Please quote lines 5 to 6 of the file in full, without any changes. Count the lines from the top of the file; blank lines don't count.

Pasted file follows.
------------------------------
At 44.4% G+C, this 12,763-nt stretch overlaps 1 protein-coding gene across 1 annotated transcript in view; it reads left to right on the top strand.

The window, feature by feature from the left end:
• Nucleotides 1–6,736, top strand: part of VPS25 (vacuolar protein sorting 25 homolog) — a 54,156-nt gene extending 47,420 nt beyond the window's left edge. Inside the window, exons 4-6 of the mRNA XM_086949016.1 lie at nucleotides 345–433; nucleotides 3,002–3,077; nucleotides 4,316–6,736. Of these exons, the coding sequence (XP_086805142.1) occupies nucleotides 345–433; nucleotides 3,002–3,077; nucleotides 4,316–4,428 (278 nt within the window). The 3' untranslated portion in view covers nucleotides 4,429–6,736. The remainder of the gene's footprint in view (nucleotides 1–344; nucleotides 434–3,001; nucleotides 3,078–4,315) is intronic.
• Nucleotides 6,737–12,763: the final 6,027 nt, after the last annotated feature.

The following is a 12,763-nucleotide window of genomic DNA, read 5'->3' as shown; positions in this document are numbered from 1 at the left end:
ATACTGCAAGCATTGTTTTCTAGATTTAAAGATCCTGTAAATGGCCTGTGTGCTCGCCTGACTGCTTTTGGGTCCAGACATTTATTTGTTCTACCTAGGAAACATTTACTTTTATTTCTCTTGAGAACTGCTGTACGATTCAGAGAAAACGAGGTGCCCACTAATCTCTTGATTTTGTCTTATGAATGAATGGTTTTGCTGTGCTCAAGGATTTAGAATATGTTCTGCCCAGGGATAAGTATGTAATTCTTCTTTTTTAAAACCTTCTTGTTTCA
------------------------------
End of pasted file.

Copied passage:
The following is a 12,763-nucleotide window of genomic DNA, read 5'->3' as shown; positions in this document are numbered from 1 at the left end:
ATACTGCAAGCATTGTTTTCTAGATTTAAAGATCCTGTAAATGGCCTGTGTGCTCGCCTGACTGCTTTTGGGTCCAGACATTTATTTGTTCTACCTAGGAAACATTTACTTTTATTTCTCTTGAGAACTGCTGTACGATTCAGAGAAAACGAGGTGCCCACTAATCTCTTGATTTTGTCTTATGAATGAATGGTTTTGCTGTGCTCAAGGATTTAGAATATGTTCTGCCCAGGGATAAGTATGTAATTCTTCTTTTTTAAAACCTTCTTGTTTCA